- The Washington Times - Thursday, January 19, 2006


Nuclear reactortemporarily shut down

PHOENIX — A reactor at the nation’s largest nuclear-power plant was shut down because of a growing vibration in a coolant pipe.

Arizona Public Service Co. had been operating the reactor, one of three at the Palo Verde Nuclear Generating Station, at about one-third of capacity because of vibration, but operators decided to shut it down Tuesday after the vibration rose above acceptable levels.

The unit could be restarted within two days, said Jim McDonald, a spokesman for Arizona Public.


Couple imprisoned in chili finger case

SAN JOSE — A couple who planted a severed finger in a bowl of Wendy’s chili in a scheme to extort money from the fast-food chain were sentenced yesterday to prison terms of at least nine years.

Anna Ayala, 40, who said she bit into the digit, was sentenced to nine years. Her husband, Jaime Plascencia, 44, who obtained the finger from a co-worker who lost it in a workplace accident, was sentenced to more than 12 years.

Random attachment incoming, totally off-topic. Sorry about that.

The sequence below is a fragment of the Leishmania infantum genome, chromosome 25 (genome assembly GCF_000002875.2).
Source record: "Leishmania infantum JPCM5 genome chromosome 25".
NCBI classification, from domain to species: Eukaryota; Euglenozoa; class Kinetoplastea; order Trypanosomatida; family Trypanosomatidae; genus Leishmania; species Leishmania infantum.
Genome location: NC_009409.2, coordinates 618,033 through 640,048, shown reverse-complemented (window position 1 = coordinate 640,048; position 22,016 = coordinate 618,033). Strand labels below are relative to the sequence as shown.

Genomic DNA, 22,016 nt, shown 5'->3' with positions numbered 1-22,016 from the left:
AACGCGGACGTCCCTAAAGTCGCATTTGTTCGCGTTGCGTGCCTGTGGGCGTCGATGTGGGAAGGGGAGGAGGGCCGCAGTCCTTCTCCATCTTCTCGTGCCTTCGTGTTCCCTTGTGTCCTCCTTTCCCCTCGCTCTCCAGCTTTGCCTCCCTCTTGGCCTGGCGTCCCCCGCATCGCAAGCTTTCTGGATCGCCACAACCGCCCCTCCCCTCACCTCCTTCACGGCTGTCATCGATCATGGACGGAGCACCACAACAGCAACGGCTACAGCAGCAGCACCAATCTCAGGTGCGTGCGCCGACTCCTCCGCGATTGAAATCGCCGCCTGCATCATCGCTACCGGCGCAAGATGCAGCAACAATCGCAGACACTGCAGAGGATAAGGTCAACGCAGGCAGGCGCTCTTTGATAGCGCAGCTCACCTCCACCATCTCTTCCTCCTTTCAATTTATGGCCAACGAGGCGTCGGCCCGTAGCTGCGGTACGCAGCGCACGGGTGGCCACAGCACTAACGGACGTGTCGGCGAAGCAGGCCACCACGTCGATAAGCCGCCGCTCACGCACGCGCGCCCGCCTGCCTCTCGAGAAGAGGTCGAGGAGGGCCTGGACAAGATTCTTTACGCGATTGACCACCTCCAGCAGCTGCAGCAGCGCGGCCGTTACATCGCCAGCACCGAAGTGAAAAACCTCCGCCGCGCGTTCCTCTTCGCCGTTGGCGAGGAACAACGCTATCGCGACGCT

The two pleaded guilty in September to conspiracy to file a false insurance claim and attempted grand theft with damages exceeding $2.5 million. In a tearful plea for leniency, Ayala apologized to the courtroom gallery.


Baby Noor has tube inserted

ATLANTA — Doctors inserted a drainage tube yesterday into the back of Baby Noor, the Iraqi infant who had surgery for spinal birth defects, to help remove a buildup of fluid, hospital officials said.

The swelling in the baby’s back appeared to be a minor accumulation of tissue fluid and not the more dangerous spinal fluid, which could require major surgery and lead to a buildup of life-threatening pressure in the 3-month-old’s brain, according to Children’s Healthcare of Atlanta.

Baby Noor will remain in the hospital for a few more days so doctors can determine what caused the fluid buildup.


Lost wallet found after 56 years

BLACKFOOT — When the Bingham County Historical Society met last week, Larry Christian had a special historical item to present to its president, Vestle Wixom.

It was her wallet — lost for 56 years behind a movie theater concession stand.

“After all these years, I’d even forgotten about losing it,” Mrs. Wixom said.

The wallet contained a Blackfoot High School student activity card from the 1949-50 school year and some photos, but no cash. The lack of moisture and light kept the wallet in near-perfect condition.